An updated version of this post can be found here.
This Friday is Christmas Day. It might not look anything like we’d expected or hoped, but it is still Christmas. Perhaps you’ve tuned into the online carol services, brought your presents, and set up your tree. Perhaps you’re thrilled at the opportunity to see family, even if only for one day. Or maybe you’re miserable at having had your plans cancelled by new restrictions. Either way, we can’t deny the fact that Christmas Day is coming. It may not look how we would like it to, but it’s coming.
The Early Church celebrated many things together. They ate meals as church families regularly (far more than churches do today), they celebrated the resurrection as the sure foundation of their faith. But for the first three hundred years of Church History, it doesn’t seem that they celebrated Christmas.
Indeed, it’s only in 356 AD that we find the words “25th Dec, natus Christus in Betleem Judeae.” Quite literally, 25th December, Christ is born in Bethlehem, Judea. So for three hundred years, we have no record of the Church or any other Christian group celebrating Christmas. The death of Christ and of notable saints or historic Christian figures received much more attention than their birth, and at Epiphany celebrations on the 6th January the Church was more concerned with reflecting on Christ’s baptism than His birth. It seems that Christ’s birth was simply not something reflected with a special day of celebration.
Why December 25th?
Quite why we celebrate Christ’s birth on the 25th of December then remains a mystery. Some have posited that it super-ceded the Roman festival of the Saturnalia, others suggest that as the Catholic Church began to celebrate Christ’s conception on March 25th, his birth naturally falls nine months later.
The former is in many ways compelling, and the 25th of December reflects not only the Roman festival in honour of Saturn but also the Persian festival to Mithra. These major festivals may naturally have become usurped by a growing Christian population in the Roman world, keen to encourage pagans to assimilate to the new religion. Similarly, the latter makes sense too, and aligns with some suggestions from medieval church writers.
Either way, it seems unlikely that Christ was born on the 25th December, and the Bible certainly gives no date or time. Suggestions that Mary conceived in Spring and so would have given birth in December are plausible, but again only speculation as to specific dates. Regardless of why the 25th was picked as the day to celebrate the birth of Jesus Christ, the most important thing to note was that it was. And so each year Christians take time to celebrate this birth of a baby boy to a scared, young couple in Bethlehem, some two thousand years ago.
Why Celebrate at all?
Christians celebrate because this baby is special. When Mary became pregnant, the Lord said to her husband Joseph:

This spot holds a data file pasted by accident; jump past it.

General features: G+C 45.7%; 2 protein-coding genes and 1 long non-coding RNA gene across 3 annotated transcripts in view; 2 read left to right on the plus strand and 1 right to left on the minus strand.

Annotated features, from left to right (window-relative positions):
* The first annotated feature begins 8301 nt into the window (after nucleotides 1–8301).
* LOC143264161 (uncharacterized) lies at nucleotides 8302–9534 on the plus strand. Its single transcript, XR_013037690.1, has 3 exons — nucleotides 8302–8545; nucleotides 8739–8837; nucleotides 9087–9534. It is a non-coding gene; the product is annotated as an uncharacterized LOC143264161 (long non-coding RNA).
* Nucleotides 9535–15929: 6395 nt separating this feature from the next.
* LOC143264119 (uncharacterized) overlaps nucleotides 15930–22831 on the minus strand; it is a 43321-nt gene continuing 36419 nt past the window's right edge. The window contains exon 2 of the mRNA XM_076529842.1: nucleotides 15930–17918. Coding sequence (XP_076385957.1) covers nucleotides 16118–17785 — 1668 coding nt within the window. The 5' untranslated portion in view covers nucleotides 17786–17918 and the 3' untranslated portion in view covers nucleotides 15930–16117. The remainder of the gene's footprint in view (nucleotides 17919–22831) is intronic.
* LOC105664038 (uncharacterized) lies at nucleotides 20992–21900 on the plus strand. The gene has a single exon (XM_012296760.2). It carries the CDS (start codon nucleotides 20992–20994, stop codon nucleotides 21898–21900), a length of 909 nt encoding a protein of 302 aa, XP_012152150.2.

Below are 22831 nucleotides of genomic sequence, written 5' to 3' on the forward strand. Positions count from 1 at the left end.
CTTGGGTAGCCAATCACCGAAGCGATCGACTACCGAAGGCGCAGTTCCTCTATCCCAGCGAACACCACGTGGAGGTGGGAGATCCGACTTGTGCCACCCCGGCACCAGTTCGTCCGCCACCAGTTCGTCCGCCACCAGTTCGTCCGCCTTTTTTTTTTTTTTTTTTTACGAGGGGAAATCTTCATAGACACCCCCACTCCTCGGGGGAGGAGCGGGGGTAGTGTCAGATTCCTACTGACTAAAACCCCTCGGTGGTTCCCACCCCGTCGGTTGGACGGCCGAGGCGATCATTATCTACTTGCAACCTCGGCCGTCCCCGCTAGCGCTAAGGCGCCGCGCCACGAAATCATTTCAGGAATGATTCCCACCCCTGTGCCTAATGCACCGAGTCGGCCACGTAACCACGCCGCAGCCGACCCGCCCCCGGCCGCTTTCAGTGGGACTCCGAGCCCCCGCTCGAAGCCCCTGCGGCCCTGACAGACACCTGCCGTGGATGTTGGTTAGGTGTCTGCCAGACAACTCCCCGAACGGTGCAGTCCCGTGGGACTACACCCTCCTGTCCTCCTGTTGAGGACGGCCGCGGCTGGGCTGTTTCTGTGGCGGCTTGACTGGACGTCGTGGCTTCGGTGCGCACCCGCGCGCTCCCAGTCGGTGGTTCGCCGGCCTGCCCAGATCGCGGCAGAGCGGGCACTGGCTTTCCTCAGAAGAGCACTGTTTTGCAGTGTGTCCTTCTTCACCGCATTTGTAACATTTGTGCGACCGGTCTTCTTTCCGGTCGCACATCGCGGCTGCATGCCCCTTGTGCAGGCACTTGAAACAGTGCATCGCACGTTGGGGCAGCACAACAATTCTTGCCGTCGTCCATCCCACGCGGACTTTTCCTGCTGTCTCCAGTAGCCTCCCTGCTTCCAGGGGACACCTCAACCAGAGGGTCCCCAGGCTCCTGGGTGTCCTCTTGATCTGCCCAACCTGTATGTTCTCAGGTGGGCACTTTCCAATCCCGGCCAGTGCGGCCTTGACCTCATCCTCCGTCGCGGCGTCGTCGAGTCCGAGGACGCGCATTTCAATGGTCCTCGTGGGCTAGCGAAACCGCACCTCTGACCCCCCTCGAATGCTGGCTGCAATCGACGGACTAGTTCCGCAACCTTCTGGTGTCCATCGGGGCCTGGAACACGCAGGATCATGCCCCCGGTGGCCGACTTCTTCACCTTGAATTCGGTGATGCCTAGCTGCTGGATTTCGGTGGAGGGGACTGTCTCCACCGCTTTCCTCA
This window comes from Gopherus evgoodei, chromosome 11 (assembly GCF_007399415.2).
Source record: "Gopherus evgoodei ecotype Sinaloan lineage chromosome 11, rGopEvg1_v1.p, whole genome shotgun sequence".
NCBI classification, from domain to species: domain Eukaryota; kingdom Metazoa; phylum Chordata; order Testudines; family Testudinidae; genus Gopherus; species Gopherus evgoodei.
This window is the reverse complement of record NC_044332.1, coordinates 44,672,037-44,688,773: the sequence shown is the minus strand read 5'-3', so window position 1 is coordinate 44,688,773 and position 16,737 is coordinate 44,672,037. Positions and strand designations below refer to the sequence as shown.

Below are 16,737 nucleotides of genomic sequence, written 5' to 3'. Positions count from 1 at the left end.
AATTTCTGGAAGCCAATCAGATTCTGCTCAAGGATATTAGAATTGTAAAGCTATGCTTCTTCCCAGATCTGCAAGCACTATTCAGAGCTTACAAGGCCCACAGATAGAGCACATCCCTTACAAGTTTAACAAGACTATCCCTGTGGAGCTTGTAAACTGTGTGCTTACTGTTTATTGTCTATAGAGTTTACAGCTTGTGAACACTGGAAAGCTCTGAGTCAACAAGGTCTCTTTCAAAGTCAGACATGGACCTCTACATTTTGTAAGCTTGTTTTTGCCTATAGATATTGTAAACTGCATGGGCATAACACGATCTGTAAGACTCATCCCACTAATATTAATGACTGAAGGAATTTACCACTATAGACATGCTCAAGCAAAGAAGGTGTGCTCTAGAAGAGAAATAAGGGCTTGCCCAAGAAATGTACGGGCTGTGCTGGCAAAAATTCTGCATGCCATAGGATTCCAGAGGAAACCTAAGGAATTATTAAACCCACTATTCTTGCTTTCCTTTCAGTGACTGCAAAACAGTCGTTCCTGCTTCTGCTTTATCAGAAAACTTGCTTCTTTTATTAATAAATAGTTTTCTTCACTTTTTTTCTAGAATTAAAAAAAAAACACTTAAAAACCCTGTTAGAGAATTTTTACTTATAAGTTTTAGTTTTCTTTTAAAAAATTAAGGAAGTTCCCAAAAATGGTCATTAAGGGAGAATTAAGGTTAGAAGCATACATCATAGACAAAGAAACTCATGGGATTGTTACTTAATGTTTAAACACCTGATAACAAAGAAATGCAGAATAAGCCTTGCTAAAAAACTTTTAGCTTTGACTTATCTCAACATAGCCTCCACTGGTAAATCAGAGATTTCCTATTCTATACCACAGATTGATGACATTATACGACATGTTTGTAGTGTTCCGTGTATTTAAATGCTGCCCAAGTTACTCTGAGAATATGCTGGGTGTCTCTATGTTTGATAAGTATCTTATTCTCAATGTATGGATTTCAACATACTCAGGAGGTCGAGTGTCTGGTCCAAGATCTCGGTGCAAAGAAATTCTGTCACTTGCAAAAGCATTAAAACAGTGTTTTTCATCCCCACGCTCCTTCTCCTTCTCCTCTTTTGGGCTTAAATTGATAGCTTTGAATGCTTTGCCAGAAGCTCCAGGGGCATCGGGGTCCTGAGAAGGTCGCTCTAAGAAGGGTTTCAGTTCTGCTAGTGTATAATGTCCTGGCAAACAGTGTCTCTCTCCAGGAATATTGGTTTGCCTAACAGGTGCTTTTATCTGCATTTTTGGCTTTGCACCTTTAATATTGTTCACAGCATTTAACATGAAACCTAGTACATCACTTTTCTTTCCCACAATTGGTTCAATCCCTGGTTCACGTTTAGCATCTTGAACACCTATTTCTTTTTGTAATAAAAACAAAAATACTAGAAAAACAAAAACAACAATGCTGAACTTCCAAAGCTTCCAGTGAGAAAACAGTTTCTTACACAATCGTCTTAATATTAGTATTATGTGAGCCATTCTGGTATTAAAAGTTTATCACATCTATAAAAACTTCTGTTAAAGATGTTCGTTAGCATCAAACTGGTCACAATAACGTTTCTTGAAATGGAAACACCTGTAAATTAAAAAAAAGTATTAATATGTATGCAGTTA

“She will give birth to a Son, and you shall give Him the name Jesus, because He has come to save His people from their sins.”
Matthew 1:21 (NIV).
Jesus came to save. Jesus, this baby in a Manger, was born to save men and women across the world and throughout history, from themselves.
Because we all need it. Look at the world around us, look at our own hearts. It’s painfully obvious, especially at the moment, that our world is not how it should be. And even amidst the crisis of this pandemic, it’s painfully obvious that we are not how we should be. We’ve seen so many great news stories of selflessness and charity this year, but haven’t we seen so many too of selfish actions, pride, arrogance and cruelty? Even in such a troubled time we see to cause even more trouble for ourselves, we make foolish and unkind decisions. Our actions, words and thoughts can be dirty, cruel and selfish. And the Bible says that’s wrong. And we know in our hearts that it is.
The Bible also says that this wrongdoing, what the Bible calls sin, is punishable by death. That’s why death is the certainty we all face. But on Christmas day two thousand years ago, a baby was born to challenge that. A baby was born to die. When the wise men visited, they brought gifts fit for a king (gold) a god (frankincense) and a corpse (myrrh). Myrrh, an embalming oil for bodies in the tomb. Christ was born to face death. Not in the way we are, as an inevitable end to our lives, but to face it head on.
Christ Jesus came into the world to save sinners, by taking upon His perfect and divine shoulders, the punishment of death our sins deserve. And in its place, He gives us His goodness, His right standing with God, and we walk free. Not just in this life, but for all eternity. The baby in the manger came to bring hope to a world that seems so hopeless.
That’s why we celebrate Him. A baby born to die. A King born to save.
Maybe this Christmas you could meet this King for the first time? Look for Hope is a website designed to allow you to explore the claims of the Christian faith. During this strange Christmas at the end of this hard year, if these claims are true, they really are worth exploring.
Find out more at Look For Hope.